Charles-François and René Galand
Charles-François Galand is a French citizen (1832-1900) working in Liege, Rue Vivegnis, 296, then rue de la Loi, 7. Also active to Paris Street D' Hauteville, 13. Registered with the Bench of Test of Liege of 1869 to 1942 (in fact, although deceased in 1900, it remains registers until 1920. His son Rene will continue the activities until 1942. Prolific manufacturer of revolvers, civil and military, unhappy competitor of 1873 Chamelot-Delvigne. Especially known for its Galand revolver, also called Galand-Sommerville or Galand-Perrin, of the name of the cartridge with large pad used in a number of its revolvers. Also inventive out of famous Velodog (deposited on April 20, 1904 per Rene Galand), out of the Novo revolver and the revolver Tue-Tue.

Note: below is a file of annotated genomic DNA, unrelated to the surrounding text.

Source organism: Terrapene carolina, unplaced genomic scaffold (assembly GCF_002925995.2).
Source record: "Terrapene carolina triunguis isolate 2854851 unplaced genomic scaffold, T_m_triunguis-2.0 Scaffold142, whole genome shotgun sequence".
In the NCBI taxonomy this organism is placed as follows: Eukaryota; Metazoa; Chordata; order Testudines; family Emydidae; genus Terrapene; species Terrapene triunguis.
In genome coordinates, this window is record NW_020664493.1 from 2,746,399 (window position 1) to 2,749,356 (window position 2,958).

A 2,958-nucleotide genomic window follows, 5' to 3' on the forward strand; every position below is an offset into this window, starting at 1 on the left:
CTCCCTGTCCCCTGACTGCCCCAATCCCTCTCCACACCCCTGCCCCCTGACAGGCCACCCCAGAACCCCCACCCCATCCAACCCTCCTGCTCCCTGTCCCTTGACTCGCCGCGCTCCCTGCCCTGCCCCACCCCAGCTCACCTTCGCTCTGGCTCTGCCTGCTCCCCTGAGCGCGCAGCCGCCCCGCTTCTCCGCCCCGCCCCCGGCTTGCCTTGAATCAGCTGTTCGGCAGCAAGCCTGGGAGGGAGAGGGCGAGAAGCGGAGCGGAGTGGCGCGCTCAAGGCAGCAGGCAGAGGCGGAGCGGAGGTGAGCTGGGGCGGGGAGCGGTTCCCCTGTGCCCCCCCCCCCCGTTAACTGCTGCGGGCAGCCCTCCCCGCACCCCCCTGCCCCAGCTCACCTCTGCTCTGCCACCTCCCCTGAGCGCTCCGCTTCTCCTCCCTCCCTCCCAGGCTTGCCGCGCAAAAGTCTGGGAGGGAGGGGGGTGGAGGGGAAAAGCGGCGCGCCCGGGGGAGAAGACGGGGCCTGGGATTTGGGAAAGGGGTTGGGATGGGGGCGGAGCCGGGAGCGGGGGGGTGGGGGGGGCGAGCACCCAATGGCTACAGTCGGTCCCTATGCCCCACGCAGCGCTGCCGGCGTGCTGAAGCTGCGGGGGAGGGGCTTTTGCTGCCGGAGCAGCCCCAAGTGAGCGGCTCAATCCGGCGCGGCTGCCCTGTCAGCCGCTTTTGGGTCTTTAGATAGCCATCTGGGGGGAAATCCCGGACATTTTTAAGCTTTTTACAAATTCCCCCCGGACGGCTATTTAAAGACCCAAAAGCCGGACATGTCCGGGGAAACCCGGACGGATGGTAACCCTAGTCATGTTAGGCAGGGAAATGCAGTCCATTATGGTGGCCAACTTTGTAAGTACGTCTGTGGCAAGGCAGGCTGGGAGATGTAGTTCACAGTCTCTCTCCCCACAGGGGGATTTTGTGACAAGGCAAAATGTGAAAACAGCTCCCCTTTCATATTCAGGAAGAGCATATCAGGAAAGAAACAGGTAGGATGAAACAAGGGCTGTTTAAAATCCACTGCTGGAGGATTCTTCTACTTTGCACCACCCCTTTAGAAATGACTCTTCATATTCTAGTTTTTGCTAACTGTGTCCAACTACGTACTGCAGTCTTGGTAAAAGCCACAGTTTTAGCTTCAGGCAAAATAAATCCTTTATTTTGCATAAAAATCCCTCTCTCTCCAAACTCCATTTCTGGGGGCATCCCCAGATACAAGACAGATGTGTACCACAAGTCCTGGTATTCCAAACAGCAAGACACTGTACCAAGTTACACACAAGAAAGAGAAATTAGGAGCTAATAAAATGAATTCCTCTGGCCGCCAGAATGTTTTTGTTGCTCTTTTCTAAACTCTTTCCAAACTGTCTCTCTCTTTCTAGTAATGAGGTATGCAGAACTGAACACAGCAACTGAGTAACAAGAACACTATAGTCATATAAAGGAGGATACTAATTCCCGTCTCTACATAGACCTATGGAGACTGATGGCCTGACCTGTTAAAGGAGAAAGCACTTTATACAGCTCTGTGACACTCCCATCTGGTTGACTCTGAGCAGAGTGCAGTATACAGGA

The revolver Galand (Galand-Sommerville or Galand-Perrin) is a revolver with open framework and double action, patented since 1868; the principal characteristic is the lever, placed under the gun and the carcass, also acting as trigger guard. By actuating the aforementioned lever, the gun and the barrel move forwards; in the course of movement, the plate of the extractor is blocked while the barrel continues its race ahead: the casings thus retained by the plate of the extractor fall and can be replaced by news cartridges. The lever is then positioned back, so much the barrel which the gun go back to their place and arms is closed and locked. The weapon is called Galand-Perrin when it draws a Perrin cartouche with large pad, gauges of them 7,9 and especially 12mm. According to D. Casanova (Gazette des armes n°198), the first specimens are manufactured in Great Britain by the munitions factory of Birmingham which Braendlin and Sommerville direct. But as of October 1868, the mechanical manufacture of the revolver is also organized in Liege and meets a sharp success. Also in France where, in front of the imminence of a conflict with the German neighbor, numbers officers are allured by this new revolver, with central percussion and especially automatic extraction. The civil market will not remain indifferent since the revolver was also marketed there gauges 12 mm of them, the same gauge being used for Galand Sportman with removable stick skeleton, and in 9 mm, being also said "of belt" (but with ring of cap!). The Russian imperial Navy adopts the Galand revolver on March 12 1871 pennies name "gun revolver of boarding model 1870" (see Gazette des armes n° 101). It will be noted that if the number of ordered specimens is not specified, the revolver was manufactured not only by of course Galand, but also by N Vivario Plombeur, Warnant and Nagant, and by N.I. Goltiakoff in Toula in 1878. The Rumanian army also ordered Galand revolvers.